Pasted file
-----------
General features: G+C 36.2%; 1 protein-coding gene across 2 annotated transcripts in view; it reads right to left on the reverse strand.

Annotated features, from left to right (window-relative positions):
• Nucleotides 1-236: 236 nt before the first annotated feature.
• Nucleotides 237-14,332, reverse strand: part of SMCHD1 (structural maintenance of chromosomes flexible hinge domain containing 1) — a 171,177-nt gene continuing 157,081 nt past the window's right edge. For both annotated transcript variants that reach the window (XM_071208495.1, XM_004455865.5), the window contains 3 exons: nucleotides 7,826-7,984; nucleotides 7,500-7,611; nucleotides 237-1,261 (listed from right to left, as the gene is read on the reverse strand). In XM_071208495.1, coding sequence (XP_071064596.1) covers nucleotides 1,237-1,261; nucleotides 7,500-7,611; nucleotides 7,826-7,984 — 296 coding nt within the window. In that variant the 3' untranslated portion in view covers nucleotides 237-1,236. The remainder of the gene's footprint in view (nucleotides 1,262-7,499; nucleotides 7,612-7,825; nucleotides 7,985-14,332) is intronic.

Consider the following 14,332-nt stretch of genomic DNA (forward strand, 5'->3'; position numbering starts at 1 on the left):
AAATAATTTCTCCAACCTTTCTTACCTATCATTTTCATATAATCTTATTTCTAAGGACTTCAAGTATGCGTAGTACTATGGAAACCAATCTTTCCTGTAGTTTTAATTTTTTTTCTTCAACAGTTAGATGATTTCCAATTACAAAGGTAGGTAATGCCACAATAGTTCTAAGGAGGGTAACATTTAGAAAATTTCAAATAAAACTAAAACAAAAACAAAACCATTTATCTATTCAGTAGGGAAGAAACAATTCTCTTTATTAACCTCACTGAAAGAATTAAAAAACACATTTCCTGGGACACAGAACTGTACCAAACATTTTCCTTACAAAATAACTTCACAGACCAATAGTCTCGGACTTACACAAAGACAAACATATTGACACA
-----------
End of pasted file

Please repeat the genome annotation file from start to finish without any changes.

General features: G+C 36.2%; 1 protein-coding gene across 2 annotated transcripts in view; it reads right to left on the reverse strand.

Annotated features, from left to right (window-relative positions):
• Nucleotides 1-236: 236 nt before the first annotated feature.
• Nucleotides 237-14,332, reverse strand: part of SMCHD1 (structural maintenance of chromosomes flexible hinge domain containing 1) — a 171,177-nt gene continuing 157,081 nt past the window's right edge. For both annotated transcript variants that reach the window (XM_071208495.1, XM_004455865.5), the window contains 3 exons: nucleotides 7,826-7,984; nucleotides 7,500-7,611; nucleotides 237-1,261 (listed from right to left, as the gene is read on the reverse strand). In XM_071208495.1, coding sequence (XP_071064596.1) covers nucleotides 1,237-1,261; nucleotides 7,500-7,611; nucleotides 7,826-7,984 — 296 coding nt within the window. In that variant the 3' untranslated portion in view covers nucleotides 237-1,236. The remainder of the gene's footprint in view (nucleotides 1,262-7,499; nucleotides 7,612-7,825; nucleotides 7,985-14,332) is intronic.

Consider the following 14,332-nt stretch of genomic DNA (forward strand, 5'->3'; position numbering starts at 1 on the left):
AAATAATTTCTCCAACCTTTCTTACCTATCATTTTCATATAATCTTATTTCTAAGGACTTCAAGTATGCGTAGTACTATGGAAACCAATCTTTCCTGTAGTTTTAATTTTTTTTCTTCAACAGTTAGATGATTTCCAATTACAAAGGTAGGTAATGCCACAATAGTTCTAAGGAGGGTAACATTTAGAAAATTTCAAATAAAACTAAAACAAAAACAAAACCATTTATCTATTCAGTAGGGAAGAAACAATTCTCTTTATTAACCTCACTGAAAGAATTAAAAAACACATTTCCTGGGACACAGAACTGTACCAAACATTTTCCTTACAAAATAACTTCACAGACCAATAGTCTCGGACTTACACAAAGACAAACATATTGACACA